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Ps 12 tse_anatomy of a commission sales plan


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Ps 12 tse_anatomy of a commission sales plan

  1. 1. The Anatomy of a Commission Sales PlanPresented by:Warren Dietel, President & OwnerOrlando, FL
  2. 2. My StoryWarren Dietel, Owner & President• Entrepreneurial from the beginning• Professional Experience – Car Detailing, Puff ‘n Stuff Catering, Disney Weddings, Disney Institute, Scott Kay• Purchased PnSC in 2003• Current ICA board member and regular speaker for the ICA, NACE and The Special Event
  3. 3. The Puff Story• Opened in 1980, purchased in 2003• Tremendous potential + aggressive growth plan = 267% growth in 3 years• (4) Exclusive venues and over (400) staff members strong – Diversifying segment base• 2011: expanded in Tampa market with an acquisition and opening of a second office• “Passionately Perfecting Life‟s Celebrations!”
  4. 4. Mission, Vision & Values• Develop a picture of today, tomorrow, and what governs decisions• Put the foundation in place to support excellence and growth• Use an outside source to assist with development• Create a plan that includes assessment of and future planning for – Management – Staff – Customer Base – Research and Development – Human Resources – Operations – Sales and Marketing – Financial – Technology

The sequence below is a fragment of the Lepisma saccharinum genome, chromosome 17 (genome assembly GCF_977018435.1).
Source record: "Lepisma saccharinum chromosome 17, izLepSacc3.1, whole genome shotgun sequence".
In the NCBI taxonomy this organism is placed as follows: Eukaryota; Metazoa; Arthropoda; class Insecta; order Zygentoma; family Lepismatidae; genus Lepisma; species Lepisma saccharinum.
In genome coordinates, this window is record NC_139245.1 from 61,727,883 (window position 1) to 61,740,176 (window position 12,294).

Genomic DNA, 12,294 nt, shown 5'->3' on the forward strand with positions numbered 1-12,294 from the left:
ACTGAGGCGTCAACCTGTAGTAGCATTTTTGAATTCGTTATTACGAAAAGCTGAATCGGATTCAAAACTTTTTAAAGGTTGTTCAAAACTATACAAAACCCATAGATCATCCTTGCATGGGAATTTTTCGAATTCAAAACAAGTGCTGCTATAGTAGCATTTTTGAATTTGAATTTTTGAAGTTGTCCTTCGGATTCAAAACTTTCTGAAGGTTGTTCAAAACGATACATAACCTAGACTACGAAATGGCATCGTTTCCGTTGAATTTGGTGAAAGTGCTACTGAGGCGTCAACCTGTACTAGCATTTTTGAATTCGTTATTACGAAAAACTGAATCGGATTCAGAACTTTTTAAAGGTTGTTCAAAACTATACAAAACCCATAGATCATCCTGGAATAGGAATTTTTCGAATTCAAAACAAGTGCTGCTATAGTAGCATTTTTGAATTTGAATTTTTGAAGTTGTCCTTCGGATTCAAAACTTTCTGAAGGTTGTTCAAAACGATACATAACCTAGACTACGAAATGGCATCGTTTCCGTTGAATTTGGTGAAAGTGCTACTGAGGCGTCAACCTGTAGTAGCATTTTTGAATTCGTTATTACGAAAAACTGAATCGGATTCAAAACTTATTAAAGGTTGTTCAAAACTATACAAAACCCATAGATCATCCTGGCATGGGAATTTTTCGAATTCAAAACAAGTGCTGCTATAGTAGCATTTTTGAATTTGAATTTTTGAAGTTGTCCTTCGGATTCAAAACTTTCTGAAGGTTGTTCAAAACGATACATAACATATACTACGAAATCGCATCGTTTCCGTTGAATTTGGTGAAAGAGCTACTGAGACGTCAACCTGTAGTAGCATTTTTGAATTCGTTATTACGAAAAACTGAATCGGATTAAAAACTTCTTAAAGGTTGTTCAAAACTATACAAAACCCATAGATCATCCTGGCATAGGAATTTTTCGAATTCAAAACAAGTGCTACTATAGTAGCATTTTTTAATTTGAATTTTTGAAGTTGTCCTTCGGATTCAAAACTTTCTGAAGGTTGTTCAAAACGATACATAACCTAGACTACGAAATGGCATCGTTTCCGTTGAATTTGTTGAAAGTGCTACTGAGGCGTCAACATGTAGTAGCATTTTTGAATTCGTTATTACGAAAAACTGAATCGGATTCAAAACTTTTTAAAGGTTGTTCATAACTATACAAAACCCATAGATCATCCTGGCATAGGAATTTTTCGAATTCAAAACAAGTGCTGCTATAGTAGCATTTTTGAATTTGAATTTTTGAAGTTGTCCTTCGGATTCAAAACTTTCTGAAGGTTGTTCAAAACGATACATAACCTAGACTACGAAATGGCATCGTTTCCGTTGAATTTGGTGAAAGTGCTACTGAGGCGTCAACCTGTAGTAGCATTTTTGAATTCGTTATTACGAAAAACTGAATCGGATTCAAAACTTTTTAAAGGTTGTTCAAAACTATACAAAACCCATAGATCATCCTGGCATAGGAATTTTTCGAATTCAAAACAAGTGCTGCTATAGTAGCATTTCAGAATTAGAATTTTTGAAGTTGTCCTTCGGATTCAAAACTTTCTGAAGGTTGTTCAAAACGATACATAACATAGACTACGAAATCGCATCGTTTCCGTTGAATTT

5. 5. The Mission A mission statement is a brief written statement of the purpose of a company or organization. Ideally, a missionstatement guides the actions of the organization, spells out its overall goal, provides a sense of direction, and guides decision making for all levels of management.
  6. 6. VisionA vision statement outlines what the organization wants to be. It concentrates on the future. It is a source of inspiration. It provides clear decision-making criteria. Puff „n Stuff Catering will possess the systems and procedures necessary to provide the foundation for excellence and profitable growth. We will be recognized as the event/catering organization of choice by our team members and clients.
  7. 7. Core Values Core values reflect what is truly important to an organization. These values do not change from time totime, situation to situation, or person to person, but are the underpinning of a company’s culture. Professional – In behaviors and appearance Respect – For self, team members and clients Own – Accountable for each others’ success and safety Anticipate – Serving team member and clients needs Communicate – Timely, accurately and honestly